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1answer
49 views

Protein molar mass from Uniprot ID?

I have a long list of uniprot IDs. How can I get the mass of the "canonical" isoform for each? Ideally from some Python library.
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0answers
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Is osteoid an uncalcified substance?

I recently learned about Osteoid (the substance secreted by osteoblasts during intramembranous ossification), and I read that it was an "unmineralized organic component of bone." Now, does this mean ...
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2answers
196 views

How do membrane proteins find their target locations?

The question might be asked for any kind of "bound" proteins, but I'd like to restrict it to membrane proteins. Assuming membrane proteins (or their main parts) don't (or aren't) build in situ but at ...
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1answer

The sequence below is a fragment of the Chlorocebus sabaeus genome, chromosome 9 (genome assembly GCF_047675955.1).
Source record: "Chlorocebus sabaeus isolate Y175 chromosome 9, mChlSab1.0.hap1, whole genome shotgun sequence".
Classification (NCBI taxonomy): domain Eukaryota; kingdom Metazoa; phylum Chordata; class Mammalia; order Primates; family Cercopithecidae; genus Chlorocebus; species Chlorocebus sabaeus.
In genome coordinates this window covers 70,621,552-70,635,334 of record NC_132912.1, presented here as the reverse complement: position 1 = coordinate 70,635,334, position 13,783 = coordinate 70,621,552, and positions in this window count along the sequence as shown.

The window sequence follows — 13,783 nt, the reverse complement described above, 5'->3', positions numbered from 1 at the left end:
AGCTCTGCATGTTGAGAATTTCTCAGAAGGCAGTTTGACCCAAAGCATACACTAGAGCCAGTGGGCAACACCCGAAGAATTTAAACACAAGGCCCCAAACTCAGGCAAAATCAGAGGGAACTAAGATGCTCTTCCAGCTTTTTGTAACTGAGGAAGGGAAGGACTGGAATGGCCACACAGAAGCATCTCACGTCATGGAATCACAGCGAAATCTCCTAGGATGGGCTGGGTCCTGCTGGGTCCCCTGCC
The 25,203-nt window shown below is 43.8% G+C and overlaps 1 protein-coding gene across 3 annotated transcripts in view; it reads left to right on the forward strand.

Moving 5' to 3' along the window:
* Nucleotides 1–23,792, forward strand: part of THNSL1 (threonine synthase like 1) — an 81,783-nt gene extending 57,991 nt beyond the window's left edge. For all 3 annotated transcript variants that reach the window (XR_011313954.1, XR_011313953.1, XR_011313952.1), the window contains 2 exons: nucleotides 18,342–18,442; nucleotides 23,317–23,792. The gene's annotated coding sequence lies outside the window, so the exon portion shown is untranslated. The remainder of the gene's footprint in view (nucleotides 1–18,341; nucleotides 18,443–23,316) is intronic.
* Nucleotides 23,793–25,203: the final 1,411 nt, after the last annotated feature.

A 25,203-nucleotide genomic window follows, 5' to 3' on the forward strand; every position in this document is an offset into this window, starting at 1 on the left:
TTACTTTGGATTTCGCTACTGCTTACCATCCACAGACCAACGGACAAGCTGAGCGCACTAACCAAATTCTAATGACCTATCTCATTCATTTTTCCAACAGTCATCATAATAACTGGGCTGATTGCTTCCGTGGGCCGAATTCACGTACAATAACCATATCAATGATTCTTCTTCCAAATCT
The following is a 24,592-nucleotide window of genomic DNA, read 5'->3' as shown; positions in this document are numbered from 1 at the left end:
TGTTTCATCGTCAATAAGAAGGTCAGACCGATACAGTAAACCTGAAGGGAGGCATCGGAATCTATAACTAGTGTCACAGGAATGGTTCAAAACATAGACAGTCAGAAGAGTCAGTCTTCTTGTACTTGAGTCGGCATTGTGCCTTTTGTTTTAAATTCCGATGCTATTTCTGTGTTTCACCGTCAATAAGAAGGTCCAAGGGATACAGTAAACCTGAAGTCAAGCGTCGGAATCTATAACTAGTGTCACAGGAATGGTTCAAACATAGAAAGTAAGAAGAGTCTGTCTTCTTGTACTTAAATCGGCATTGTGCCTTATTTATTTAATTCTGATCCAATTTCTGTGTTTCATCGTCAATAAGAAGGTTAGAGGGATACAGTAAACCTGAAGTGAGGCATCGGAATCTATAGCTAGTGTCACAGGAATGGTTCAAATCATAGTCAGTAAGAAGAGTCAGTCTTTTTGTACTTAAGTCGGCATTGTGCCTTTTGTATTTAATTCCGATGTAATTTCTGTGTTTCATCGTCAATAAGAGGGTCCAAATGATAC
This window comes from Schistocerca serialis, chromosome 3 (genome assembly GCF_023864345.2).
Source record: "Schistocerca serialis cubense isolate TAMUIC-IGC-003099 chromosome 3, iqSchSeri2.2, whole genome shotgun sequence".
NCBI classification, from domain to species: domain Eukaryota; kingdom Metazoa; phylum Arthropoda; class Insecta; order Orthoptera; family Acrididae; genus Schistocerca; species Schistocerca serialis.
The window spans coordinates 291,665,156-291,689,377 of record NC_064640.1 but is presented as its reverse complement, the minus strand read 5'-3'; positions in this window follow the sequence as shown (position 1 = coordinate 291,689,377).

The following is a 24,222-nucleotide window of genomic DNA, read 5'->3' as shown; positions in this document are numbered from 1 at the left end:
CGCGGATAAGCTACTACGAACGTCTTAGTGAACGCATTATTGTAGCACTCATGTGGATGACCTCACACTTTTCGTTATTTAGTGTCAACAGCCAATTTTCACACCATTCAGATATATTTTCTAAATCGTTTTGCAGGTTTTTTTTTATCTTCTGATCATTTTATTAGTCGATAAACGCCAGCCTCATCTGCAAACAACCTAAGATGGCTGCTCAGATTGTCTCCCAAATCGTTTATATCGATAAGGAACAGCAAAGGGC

148 views

Is there any way to make protein pass through cell membrane?

Protein cannot pass cell membrane because it's a large molecule. Until now, is there any technique that can make protein pass through the cell membrane in vivo? I want to create a protein-drug that ...
3
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1answer
460 views

What is the shortest mRNA the ribosome can read to produce a peptide?

This question came as a comment on a previous question regarding non-ribosomal peptide synthesis, and why Glutathione cannot be synthesized by the ribosome. In general, Glutathione has a "gamma" ...
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2answers
2k views

Proteins that give color (without fluorescence)